Please understand, in no way is our “Disney/CalArts” theory a “diss” to Iovine and Dre’s very generous and probably heartfelt contribution. We applaud it. We’re merely using it as a method to make an educated guess on what these two might be planning for our industry’s future. If you listen to Jimmy’s speech, you’ll hear him admit to being inspired to create Beats Electronics, after spending time with Appel’s Steve Jobs. Given how Jobs has been at the forefront of technological and artistic blends in his own Disney-like ways through his involvement with Pixar, we’re simply assuming that Iovine’s inspiration provided by Jobs didn’t stop at the iPod.
In fact, it makes perfect sense if you connect these dots with that of Beats acquiring the MOG blog network in March of last year, and their announcing of “Daisy”, a digital music service that will have Nine Inch Nails’ Trent Reznor at the helm. By our deduction, Iovine, Dre, and Beats are evolving the “music” business into a Pop culture media business that benefits from music being its anchor product. Disney did this in his own way while having CalArts play a major role for the training aspects of his brand’s various entertainment products like animation.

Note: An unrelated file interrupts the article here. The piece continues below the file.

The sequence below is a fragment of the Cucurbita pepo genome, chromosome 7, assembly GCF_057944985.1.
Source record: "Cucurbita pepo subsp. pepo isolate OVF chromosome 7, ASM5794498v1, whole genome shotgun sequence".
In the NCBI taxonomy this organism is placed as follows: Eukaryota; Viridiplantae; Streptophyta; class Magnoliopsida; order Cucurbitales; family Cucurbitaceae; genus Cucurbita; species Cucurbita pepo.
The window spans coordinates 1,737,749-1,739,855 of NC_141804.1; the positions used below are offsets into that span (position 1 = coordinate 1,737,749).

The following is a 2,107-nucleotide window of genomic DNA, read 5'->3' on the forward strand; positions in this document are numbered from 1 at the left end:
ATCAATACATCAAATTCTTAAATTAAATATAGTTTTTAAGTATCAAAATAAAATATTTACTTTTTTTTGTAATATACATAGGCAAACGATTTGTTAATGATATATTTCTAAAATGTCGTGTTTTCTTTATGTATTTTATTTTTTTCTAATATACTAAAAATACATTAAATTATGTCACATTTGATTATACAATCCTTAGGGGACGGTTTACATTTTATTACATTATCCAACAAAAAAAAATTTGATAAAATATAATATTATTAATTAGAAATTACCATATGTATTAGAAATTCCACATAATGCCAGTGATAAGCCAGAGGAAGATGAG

True to Walt’s original vision, the institute fostered a generation of entertainment by graduating industry leaders like Tim Burton, John Lasseter, Brad Bird, and many others. Thusly, we can’t help but be thrilled to see what Jimmy and Dre foster when they do the same for music with be Jimmy Iovine & Andre Young’s Academy of Art Technology and Business Innovations.
Now that we’ve explained this, watch Jimmy Iovine’s speech, as well as USC’s welcoming ceremony. The videos describe the intent of their new academy. See if you agree with our thoughts. Hopefully you’ll be as excited as we are. Cheers!
Jimmy Iovine’s USC Speech
USC Officially Announces Jimmy Iovine & Andre Young’s Academy of Art Technology and Business Innovations